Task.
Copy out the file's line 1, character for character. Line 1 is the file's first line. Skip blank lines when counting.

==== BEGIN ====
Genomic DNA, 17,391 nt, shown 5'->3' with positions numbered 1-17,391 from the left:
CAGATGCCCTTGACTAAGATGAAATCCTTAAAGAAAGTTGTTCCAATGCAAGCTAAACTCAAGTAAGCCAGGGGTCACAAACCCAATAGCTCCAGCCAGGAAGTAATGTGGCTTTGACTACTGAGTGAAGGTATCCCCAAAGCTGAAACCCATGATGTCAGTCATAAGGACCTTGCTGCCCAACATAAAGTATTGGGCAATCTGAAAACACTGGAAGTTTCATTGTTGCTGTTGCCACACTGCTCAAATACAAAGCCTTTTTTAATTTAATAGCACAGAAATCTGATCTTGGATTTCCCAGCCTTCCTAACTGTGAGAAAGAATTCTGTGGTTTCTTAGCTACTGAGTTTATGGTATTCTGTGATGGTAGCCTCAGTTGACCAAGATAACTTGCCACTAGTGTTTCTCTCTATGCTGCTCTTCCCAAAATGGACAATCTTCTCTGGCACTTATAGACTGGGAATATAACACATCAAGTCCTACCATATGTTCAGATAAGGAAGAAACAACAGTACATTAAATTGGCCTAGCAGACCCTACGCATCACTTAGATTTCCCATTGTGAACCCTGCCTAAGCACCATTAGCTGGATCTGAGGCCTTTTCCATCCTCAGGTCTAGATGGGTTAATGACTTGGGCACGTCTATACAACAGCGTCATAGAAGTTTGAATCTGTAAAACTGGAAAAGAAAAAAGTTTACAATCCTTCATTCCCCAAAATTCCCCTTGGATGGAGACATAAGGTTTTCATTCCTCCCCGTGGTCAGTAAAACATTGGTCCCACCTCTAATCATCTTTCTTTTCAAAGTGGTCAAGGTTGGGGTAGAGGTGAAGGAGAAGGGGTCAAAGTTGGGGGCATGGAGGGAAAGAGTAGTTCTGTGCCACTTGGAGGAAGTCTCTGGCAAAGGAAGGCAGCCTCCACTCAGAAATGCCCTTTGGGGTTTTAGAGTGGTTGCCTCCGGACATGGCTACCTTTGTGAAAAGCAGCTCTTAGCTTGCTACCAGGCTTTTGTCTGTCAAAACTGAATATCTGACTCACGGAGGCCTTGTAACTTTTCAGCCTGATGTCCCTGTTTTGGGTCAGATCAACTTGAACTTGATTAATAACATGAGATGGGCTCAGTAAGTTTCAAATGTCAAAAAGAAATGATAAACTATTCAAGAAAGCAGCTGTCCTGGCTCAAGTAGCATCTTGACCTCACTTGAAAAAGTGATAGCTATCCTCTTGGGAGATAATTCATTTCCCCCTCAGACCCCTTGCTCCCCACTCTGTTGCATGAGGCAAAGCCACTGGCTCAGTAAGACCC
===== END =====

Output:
Genomic DNA, 17,391 nt, shown 5'->3' with positions numbered 1-17,391 from the left: